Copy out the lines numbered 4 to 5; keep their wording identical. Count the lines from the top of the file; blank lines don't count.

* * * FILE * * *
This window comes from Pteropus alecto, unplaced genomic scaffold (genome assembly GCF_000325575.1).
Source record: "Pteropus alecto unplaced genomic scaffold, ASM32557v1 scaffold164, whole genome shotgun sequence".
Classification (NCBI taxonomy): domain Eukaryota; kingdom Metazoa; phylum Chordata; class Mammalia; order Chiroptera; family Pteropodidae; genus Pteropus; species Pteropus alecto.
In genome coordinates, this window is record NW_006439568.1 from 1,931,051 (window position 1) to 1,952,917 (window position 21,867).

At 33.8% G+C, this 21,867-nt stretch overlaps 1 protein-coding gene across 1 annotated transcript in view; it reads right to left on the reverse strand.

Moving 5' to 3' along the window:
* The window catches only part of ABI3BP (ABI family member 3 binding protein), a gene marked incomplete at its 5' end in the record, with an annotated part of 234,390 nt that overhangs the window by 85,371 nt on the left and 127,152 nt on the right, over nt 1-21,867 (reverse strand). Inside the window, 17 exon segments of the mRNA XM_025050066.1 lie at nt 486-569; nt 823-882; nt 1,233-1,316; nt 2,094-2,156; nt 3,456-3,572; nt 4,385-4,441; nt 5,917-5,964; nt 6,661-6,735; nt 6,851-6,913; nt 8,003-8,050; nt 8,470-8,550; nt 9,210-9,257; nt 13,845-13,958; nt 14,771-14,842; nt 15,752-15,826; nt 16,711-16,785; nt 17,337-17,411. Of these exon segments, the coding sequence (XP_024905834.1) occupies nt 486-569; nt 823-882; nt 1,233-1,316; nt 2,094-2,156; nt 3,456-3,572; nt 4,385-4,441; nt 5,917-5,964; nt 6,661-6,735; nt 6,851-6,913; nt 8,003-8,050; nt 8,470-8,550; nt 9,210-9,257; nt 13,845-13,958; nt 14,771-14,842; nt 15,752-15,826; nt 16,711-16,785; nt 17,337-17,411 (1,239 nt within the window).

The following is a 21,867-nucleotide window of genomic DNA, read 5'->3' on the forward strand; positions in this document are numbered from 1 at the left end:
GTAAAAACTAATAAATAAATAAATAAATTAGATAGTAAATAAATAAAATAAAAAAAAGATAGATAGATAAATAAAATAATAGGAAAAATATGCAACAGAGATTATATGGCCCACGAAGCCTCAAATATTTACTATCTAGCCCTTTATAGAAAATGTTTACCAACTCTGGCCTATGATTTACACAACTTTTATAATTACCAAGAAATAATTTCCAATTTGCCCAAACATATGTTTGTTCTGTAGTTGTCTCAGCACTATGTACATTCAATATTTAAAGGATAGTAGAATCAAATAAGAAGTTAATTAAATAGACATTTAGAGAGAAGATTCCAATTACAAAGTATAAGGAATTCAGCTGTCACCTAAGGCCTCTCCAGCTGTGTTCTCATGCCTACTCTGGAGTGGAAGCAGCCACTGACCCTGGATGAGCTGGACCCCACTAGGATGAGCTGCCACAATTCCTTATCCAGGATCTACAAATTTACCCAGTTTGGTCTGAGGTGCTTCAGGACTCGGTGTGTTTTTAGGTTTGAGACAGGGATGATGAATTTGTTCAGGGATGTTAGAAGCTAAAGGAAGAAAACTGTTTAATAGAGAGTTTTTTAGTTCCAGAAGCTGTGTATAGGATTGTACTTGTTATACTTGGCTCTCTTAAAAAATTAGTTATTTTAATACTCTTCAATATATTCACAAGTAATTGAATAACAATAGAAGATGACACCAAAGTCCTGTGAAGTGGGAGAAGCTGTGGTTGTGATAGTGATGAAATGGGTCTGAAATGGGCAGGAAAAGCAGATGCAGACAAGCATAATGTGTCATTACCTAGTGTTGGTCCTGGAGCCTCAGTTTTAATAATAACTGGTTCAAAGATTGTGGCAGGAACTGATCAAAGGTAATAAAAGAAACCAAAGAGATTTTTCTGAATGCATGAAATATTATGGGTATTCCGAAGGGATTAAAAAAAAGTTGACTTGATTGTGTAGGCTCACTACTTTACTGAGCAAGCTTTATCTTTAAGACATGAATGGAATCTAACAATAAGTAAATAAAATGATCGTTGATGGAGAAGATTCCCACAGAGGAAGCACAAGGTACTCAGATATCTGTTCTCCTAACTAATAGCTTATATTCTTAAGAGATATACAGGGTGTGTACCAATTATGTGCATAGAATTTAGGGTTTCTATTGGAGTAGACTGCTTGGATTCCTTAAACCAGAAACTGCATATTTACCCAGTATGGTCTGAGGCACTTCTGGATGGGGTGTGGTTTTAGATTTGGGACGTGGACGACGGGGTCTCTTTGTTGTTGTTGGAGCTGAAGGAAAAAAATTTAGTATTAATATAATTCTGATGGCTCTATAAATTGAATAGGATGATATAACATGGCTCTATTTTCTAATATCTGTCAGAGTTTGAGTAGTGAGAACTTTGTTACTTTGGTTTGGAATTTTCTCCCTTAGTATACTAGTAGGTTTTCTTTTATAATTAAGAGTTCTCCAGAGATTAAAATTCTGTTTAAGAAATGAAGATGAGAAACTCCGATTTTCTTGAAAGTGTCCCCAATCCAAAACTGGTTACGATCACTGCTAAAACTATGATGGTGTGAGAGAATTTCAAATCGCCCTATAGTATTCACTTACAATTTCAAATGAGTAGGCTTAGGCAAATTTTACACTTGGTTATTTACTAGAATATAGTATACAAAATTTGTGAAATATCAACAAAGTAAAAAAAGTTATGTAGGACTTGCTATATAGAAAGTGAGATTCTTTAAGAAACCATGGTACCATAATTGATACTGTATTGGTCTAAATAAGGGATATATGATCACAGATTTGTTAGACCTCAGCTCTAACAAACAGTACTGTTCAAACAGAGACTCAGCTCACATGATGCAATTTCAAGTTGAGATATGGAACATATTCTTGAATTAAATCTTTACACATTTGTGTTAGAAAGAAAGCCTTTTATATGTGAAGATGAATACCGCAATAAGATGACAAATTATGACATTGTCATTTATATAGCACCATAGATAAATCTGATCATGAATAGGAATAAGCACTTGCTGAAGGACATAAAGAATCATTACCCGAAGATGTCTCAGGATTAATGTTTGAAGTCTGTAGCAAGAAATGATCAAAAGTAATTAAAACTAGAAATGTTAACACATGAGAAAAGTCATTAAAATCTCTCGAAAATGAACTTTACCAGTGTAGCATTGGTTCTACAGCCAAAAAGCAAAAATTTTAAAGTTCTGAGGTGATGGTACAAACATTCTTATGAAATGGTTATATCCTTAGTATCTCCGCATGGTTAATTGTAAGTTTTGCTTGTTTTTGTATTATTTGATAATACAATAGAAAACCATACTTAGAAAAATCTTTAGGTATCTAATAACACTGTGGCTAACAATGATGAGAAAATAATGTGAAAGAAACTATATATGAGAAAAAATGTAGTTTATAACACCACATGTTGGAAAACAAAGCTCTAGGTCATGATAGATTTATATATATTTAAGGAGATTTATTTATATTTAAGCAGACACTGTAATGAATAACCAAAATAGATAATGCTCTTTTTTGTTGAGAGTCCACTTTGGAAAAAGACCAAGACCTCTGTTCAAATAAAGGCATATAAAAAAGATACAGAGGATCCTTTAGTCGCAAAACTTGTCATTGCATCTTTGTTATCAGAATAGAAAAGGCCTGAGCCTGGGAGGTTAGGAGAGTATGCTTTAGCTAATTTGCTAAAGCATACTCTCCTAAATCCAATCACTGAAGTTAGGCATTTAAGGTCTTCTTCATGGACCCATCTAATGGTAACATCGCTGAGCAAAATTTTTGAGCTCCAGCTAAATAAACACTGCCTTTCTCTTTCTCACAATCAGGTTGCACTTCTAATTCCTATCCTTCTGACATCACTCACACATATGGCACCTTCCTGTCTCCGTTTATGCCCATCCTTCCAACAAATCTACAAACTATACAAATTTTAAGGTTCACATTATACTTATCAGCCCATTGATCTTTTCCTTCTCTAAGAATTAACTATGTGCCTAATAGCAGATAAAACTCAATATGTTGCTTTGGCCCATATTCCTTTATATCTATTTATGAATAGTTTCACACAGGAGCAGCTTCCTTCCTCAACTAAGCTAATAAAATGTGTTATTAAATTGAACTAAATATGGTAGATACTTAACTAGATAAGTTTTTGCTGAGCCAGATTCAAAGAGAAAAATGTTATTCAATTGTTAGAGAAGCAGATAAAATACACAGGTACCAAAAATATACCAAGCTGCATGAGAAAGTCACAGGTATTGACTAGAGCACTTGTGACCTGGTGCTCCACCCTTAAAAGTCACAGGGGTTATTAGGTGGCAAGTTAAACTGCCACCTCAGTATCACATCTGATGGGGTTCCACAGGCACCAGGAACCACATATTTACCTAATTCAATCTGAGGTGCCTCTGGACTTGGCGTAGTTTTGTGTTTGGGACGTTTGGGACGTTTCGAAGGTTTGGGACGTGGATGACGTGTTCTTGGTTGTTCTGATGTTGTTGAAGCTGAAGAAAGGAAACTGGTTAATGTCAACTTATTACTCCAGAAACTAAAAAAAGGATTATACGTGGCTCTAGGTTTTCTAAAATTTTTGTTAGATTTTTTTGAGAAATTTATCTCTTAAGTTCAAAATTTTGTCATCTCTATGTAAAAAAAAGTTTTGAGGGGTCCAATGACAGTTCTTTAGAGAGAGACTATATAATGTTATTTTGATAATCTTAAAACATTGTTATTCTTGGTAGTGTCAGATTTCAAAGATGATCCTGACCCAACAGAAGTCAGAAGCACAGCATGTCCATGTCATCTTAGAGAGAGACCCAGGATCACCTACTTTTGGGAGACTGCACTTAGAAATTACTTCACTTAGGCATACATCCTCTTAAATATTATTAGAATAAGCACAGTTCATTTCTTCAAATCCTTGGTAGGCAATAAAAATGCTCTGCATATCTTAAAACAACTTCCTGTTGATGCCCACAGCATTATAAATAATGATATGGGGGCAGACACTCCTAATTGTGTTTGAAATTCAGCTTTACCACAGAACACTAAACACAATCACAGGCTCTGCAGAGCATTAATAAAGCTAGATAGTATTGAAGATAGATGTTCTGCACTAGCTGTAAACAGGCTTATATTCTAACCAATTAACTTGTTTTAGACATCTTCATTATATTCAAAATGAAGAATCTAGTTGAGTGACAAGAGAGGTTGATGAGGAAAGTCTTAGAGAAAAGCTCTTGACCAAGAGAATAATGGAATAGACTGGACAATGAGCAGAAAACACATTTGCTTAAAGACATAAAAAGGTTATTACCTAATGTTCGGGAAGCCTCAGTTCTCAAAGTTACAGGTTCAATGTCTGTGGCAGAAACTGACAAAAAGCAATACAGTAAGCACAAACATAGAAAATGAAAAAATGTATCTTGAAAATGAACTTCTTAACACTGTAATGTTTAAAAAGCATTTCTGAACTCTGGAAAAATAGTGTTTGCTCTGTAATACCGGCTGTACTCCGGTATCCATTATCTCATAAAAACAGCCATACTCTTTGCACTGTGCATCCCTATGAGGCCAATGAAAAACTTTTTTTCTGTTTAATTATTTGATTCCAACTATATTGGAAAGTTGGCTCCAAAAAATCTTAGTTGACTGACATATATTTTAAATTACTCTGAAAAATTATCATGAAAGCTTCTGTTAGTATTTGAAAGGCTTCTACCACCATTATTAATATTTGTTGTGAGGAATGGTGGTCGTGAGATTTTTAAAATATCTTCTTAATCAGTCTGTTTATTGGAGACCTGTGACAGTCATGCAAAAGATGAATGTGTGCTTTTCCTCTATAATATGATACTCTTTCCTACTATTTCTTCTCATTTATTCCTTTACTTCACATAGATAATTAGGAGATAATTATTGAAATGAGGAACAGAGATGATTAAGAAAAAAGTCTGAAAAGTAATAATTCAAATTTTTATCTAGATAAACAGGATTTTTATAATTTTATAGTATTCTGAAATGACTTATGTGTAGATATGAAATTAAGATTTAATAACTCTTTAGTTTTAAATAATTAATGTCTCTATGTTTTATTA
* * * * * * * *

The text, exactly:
In genome coordinates, this window is record NW_006439568.1 from 1,931,051 (window position 1) to 1,952,917 (window position 21,867).

At 33.8% G+C, this 21,867-nt stretch overlaps 1 protein-coding gene across 1 annotated transcript in view; it reads right to left on the reverse strand.